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The tower was built by the Pennsylvania Railroad in 1930, and it had a whole lot of business while in operation as over one hundred trains passed by.  It later served the Penn Central Railroad and Amtrak until it was decommissioned in 1991.  It is now a museum owned by the Harrisburg Chapter of the National Railway Historical Society and is listed on the National Register of Historic Places.  Today, you can operate the same levers as were operated by those who worked in the tower, and you can watch your progress on the lighted switch board.  After being here for a short while, you may forget what year you are in.  It is also a great train watching spot that is air conditioned.  How many train watching spots have that claim?

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The Harris Tower is one of the few preserved towers in the world, but it is also a tower that still has its original equipment in working condition.  Even though it is not connected to the current rails today, you can still get a feel of life in a railroad tower.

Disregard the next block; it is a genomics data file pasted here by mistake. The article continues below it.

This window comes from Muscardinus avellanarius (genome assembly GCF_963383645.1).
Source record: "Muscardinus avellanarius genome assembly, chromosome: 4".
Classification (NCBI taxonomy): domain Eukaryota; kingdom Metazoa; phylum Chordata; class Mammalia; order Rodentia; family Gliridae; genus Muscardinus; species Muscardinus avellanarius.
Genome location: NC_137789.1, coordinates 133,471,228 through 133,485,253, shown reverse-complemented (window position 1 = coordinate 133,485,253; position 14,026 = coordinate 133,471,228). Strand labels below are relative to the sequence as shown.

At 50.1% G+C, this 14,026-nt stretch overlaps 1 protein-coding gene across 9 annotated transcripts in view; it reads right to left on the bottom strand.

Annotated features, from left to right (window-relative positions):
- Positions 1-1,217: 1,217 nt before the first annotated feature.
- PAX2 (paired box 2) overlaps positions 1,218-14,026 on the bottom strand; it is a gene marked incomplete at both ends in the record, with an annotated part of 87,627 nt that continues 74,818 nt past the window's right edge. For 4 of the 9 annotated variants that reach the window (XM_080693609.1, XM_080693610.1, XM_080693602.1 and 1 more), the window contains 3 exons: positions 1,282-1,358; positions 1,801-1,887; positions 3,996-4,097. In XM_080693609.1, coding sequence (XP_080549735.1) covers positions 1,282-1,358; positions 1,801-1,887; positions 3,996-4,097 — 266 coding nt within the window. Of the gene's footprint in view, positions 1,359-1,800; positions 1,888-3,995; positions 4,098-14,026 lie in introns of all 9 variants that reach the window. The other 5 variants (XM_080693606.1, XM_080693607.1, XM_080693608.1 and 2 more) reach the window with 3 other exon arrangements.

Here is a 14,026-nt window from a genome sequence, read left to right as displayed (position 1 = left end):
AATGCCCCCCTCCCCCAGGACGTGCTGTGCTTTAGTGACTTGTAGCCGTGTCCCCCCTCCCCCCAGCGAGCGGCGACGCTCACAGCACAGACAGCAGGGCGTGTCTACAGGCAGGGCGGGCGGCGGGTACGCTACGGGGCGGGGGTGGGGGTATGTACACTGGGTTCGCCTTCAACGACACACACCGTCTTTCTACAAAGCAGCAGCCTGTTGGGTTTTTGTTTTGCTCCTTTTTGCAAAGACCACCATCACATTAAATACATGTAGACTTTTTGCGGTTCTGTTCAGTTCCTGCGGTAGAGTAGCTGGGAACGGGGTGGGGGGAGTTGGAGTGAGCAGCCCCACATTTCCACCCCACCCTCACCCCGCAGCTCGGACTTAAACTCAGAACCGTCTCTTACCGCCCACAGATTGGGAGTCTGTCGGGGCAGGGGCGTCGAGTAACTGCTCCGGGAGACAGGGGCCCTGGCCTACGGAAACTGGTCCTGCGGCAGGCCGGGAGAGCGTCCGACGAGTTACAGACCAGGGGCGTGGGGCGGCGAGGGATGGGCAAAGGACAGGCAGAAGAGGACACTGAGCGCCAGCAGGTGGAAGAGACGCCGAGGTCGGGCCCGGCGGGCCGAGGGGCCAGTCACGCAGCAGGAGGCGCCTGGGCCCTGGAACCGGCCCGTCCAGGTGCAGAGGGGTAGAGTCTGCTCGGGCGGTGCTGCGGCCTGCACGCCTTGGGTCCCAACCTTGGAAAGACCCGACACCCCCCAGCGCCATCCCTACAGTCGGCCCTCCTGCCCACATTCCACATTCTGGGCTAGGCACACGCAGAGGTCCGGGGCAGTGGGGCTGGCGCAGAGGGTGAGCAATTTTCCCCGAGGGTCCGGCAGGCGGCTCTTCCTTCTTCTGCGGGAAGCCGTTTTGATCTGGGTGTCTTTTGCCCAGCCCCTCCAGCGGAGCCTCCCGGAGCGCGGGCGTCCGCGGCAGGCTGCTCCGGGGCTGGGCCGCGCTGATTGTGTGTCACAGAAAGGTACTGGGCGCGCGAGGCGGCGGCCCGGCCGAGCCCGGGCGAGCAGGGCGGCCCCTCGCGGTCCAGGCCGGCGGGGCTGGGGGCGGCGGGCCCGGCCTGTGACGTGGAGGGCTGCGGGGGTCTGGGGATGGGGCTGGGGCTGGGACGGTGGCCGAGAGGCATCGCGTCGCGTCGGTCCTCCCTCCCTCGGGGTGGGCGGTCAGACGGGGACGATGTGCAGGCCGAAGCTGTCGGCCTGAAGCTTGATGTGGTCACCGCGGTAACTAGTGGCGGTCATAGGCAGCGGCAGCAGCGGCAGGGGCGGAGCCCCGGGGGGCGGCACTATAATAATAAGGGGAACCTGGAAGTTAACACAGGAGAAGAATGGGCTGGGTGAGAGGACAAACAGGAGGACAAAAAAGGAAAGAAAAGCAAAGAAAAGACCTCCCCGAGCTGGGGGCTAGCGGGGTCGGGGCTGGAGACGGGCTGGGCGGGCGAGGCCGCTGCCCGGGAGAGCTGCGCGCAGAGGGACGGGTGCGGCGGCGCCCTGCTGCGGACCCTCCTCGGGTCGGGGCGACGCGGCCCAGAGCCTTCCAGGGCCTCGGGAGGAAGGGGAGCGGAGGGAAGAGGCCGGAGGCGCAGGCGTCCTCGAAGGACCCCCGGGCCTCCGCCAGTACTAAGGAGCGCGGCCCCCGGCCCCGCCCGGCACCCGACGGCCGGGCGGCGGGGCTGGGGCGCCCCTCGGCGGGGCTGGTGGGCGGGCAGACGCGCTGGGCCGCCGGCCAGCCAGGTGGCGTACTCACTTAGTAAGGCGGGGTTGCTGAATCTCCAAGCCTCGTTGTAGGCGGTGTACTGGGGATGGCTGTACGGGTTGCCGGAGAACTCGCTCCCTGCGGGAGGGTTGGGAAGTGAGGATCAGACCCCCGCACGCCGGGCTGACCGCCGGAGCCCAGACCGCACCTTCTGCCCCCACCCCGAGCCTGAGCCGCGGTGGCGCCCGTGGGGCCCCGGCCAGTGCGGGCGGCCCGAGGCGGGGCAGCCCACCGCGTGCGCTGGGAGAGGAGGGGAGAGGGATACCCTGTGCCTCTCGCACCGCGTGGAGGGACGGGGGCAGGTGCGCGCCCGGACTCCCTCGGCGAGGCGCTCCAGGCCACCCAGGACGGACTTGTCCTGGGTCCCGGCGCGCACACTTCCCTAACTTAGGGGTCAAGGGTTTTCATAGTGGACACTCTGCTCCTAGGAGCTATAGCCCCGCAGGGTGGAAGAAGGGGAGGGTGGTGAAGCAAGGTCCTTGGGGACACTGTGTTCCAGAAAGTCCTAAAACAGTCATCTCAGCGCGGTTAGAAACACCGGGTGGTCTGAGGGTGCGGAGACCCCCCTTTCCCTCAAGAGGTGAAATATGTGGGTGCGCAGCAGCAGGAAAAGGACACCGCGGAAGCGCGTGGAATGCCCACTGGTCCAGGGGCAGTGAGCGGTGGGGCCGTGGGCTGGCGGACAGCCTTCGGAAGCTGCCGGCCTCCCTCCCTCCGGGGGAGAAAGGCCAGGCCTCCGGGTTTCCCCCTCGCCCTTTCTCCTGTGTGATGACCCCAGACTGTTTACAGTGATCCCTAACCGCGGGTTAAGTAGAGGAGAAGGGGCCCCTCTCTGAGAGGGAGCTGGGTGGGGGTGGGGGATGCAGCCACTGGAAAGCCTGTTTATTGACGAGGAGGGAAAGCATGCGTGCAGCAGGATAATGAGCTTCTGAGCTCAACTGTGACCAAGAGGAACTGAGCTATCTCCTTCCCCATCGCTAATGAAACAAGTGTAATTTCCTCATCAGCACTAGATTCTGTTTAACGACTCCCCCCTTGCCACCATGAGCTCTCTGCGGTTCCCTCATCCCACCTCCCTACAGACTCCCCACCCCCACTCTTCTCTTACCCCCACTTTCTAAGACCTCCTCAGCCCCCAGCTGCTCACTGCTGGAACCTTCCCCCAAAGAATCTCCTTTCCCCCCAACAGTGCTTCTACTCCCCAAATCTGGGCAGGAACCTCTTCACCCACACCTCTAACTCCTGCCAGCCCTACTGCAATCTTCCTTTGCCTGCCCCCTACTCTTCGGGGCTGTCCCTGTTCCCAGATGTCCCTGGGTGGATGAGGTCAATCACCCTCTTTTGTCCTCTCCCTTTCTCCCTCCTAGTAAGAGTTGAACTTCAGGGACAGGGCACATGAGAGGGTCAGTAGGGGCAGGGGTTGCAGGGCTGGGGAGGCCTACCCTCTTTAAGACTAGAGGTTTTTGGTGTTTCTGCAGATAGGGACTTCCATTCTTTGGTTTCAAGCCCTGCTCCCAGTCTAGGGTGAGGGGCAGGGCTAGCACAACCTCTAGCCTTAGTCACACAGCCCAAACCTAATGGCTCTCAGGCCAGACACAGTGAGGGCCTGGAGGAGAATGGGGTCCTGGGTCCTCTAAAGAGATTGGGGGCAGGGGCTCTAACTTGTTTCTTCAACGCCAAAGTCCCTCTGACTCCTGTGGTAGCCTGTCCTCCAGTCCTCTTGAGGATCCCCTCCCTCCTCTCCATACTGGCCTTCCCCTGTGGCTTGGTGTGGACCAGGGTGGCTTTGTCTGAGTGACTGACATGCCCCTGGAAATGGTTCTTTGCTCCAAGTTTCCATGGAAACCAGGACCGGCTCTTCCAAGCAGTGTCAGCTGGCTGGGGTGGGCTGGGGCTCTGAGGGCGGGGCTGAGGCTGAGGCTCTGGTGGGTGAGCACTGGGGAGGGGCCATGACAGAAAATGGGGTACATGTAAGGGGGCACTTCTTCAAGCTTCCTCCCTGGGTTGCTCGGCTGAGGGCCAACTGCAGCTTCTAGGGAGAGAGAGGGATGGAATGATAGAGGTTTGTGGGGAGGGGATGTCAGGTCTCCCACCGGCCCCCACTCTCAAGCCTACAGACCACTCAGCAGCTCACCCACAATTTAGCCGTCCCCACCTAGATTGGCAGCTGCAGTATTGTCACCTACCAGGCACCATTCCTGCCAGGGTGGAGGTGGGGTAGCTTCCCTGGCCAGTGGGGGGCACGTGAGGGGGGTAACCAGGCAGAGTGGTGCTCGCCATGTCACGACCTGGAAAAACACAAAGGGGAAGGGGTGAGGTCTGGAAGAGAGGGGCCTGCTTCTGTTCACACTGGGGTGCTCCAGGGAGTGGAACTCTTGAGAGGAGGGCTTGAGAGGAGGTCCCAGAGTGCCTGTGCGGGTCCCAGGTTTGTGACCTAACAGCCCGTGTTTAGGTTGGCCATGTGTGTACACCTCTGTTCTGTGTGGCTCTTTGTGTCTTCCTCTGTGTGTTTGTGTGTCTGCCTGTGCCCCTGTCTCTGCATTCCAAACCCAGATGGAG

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The Harris Tower is located at the intersection of 7th Street and Walnut Street in downtown Harrisburg, Pennsylvania.  It is a short walk from the State Capitol.  It is open on Saturdays from late May through late October from 9:00am to 4:00pm.  There are a few parking spots at the tower.  Otherwise, there is street parking and a parking lot adjacent to the tower and is free on Saturdays.  Admission is free, but donations are gladly accepted to help with the museum operations and to help keep this great train watching spot air conditioned.  There are also private opening and showing for groups or individuals with a prior arrangement and a proper donation.  You can go to www.HarrisTower.org to get more information and to read more into the history of the tower.

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So you never had a reason to visit Harrisburg, Pennsylvania.  Now you do.  Visit Harrisburg, and visit the Harris Tower.

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The First Military Railroad in America

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From the American Civil War to this present day, the railroad has played a role in the military not just in the United States but in other countries around the world.  Do you know where the railroad was first used for military service?  It was during the American Civil War, and it was used during the First Battle of Manassas although not on the battlefield itself.  General Thomas ‘Stonewall’ Jackson did use the railroad to transport his troops between Delaplane, Virginia to the Manassas Junction (now Manassas) to march his troops to the battlefield, but there was a railroad built specifically for military use.   Sadly, most of the railroad bed is gone, but there are a few markers at places where the train once ran.